Timely online search enables son to buy back his father’s First World War pocket watch

Extracted from Antiques Trade Gazette | Tom Derbyshire

When Alan Wardle’s niece searched online for family history she uncovered his father’s long-lost First World War presentation pocket watch coming up at auction.

A presentation pocket watch awarded to Arthur Wardle, 2nd Lieutenant in the 2nd/6th Battalion Durham Light Infantry, which has now been acquired at auction by his son Alan Wardle for £1850.

After a successful online bid at C&T Auctioneers of Kent, Wardle is now the proud owner of the watch belonging to 2nd Lieutenant Arthur Wardle, 2nd/6th Battalion Durham Light Infantry. The auction was the first he even knew of its existence.

Alan Wardle, a first-time bidder, secured it on thesaleroom.com for £1850 (plus 20% buyer’s premium) in the November 6 sale held in Tunbridge Wells. The estimate was £300-500.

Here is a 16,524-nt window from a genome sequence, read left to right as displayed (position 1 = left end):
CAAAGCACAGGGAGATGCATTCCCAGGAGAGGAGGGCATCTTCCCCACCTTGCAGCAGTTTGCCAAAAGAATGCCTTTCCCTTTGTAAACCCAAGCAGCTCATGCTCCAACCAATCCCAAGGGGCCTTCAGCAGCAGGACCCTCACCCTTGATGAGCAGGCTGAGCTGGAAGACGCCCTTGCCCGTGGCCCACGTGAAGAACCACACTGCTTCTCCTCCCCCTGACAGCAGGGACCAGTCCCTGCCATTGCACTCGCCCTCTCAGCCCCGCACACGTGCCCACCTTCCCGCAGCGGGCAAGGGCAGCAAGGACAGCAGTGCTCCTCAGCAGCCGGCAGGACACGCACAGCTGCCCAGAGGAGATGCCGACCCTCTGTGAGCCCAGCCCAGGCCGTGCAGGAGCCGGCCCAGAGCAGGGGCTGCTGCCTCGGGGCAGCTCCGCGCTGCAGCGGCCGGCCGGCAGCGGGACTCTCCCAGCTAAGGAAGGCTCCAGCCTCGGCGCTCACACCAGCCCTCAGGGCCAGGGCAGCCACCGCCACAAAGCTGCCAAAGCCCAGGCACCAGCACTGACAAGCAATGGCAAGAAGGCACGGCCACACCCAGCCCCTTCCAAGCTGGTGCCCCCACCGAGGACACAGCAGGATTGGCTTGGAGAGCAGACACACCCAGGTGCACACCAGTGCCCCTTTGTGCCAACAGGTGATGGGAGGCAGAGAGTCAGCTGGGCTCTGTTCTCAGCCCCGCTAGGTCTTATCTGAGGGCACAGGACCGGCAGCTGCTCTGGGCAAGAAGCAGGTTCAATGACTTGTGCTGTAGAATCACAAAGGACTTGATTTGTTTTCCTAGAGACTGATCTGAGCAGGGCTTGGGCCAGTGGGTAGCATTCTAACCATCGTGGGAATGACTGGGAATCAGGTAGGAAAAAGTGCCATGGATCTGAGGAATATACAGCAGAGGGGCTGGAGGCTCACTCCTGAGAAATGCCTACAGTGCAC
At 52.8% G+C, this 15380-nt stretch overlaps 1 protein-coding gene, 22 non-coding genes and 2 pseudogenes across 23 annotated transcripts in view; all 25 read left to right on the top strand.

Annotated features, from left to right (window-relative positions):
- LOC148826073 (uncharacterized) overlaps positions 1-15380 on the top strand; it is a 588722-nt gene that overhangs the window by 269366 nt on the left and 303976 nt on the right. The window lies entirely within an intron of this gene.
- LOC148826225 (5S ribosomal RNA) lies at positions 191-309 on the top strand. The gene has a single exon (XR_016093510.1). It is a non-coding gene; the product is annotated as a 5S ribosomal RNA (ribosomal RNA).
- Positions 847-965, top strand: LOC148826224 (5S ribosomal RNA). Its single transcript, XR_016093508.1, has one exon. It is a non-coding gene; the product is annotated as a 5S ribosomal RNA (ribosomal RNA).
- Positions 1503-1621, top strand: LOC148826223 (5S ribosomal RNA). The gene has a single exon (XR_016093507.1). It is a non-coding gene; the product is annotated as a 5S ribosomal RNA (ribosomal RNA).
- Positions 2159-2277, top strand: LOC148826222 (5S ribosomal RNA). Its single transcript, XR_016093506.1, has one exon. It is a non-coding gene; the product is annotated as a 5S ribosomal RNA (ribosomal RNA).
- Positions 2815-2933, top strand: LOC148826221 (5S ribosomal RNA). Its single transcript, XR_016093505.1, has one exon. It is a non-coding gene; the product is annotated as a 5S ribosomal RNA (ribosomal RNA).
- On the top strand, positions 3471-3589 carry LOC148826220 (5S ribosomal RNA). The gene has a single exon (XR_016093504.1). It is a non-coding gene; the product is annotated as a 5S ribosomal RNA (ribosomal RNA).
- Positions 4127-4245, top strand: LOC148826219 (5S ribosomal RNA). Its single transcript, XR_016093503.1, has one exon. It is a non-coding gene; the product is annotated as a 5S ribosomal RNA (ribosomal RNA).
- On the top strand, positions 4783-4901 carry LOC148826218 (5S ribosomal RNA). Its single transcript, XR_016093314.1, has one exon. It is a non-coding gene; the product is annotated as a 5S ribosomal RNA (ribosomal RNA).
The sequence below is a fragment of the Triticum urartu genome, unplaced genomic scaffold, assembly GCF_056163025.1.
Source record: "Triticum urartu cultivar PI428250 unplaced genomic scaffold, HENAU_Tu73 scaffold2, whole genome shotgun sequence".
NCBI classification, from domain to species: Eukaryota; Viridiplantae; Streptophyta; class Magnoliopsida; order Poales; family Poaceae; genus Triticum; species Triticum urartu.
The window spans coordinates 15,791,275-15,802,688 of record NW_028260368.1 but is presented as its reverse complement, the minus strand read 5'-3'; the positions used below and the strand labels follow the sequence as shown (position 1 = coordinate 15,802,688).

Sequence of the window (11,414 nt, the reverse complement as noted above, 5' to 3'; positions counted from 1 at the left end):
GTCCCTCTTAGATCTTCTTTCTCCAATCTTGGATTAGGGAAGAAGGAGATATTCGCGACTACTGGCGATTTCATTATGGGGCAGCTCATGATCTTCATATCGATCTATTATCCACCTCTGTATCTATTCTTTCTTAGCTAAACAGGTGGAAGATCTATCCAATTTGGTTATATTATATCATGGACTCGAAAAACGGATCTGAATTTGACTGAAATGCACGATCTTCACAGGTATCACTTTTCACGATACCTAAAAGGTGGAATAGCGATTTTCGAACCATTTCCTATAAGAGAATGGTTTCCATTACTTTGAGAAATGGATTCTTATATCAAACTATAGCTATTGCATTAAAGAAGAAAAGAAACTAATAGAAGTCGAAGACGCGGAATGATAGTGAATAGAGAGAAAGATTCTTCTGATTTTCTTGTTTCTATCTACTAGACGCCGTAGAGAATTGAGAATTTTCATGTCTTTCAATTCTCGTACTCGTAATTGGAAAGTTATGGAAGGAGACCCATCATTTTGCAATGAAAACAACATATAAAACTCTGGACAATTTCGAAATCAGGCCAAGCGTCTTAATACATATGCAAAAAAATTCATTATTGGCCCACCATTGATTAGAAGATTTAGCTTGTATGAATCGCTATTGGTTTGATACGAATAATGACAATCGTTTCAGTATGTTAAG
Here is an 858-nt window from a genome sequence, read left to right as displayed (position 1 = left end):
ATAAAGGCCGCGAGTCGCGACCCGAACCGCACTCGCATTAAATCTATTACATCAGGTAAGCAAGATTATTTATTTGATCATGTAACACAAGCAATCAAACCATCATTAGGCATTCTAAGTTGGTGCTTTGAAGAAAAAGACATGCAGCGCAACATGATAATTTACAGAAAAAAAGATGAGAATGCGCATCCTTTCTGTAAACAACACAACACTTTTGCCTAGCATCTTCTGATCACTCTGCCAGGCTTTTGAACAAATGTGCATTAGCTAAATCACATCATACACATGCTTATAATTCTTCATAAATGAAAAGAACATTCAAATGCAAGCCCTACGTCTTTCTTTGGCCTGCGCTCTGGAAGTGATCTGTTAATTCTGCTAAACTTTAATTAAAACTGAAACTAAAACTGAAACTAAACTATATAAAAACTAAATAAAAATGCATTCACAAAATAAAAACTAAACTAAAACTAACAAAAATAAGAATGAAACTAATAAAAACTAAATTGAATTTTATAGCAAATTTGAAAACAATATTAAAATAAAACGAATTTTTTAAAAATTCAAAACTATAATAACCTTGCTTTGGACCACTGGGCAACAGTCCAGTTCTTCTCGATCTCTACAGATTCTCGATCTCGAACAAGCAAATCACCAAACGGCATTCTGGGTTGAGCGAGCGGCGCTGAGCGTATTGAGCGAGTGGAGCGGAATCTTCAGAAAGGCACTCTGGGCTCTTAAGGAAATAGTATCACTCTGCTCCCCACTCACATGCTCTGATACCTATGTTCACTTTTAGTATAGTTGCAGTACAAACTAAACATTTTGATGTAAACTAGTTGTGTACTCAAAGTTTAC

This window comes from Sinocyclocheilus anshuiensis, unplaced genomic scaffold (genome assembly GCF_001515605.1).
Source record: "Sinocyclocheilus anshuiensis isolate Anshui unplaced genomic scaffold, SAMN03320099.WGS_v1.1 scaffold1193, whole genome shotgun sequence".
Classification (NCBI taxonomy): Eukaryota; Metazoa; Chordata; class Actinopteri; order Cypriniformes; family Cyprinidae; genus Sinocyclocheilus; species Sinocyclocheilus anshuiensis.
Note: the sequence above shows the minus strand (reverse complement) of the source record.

Arthur Wardle, a miner from Bishop Auckland, was heavily involved in the last two months of the First World War.

Two actions, on October 5, 1918, and another just a week before the Armistice, earned him a Military Cross and Bar (two MC awards).

The typical Elgin National Watch Company pocket watch, with a gold-filled case, is inscribed inside Presented to Lieut A Wardle MC by the inhabitants of Castletown. For gallantry in France. Dec 28 1918.

Arthur Wardle shown in bandages after being wounded by a bullet to the nose.

Wardle believes the watch was sold when the mine his father had worked at closed down during the Great Depression in the 1930s.

C&T said: “This watch was brought into our office in January during one of our Thursday valuation days by a private vendor, who inherited it along with other items from a relation. She did not have any connection to the person it was awarded to.”

Wardle is learning more about his father’s time on the Western Front. “I once asked him if he was ever wounded in the war and he said ‘yes, I got a bullet through the nose’.

“I thought he must be teasing me. But a few months ago my niece discovered some photographs and there was my dad, sitting at a field dressing station… with a bandage across his nose from one ear to another.”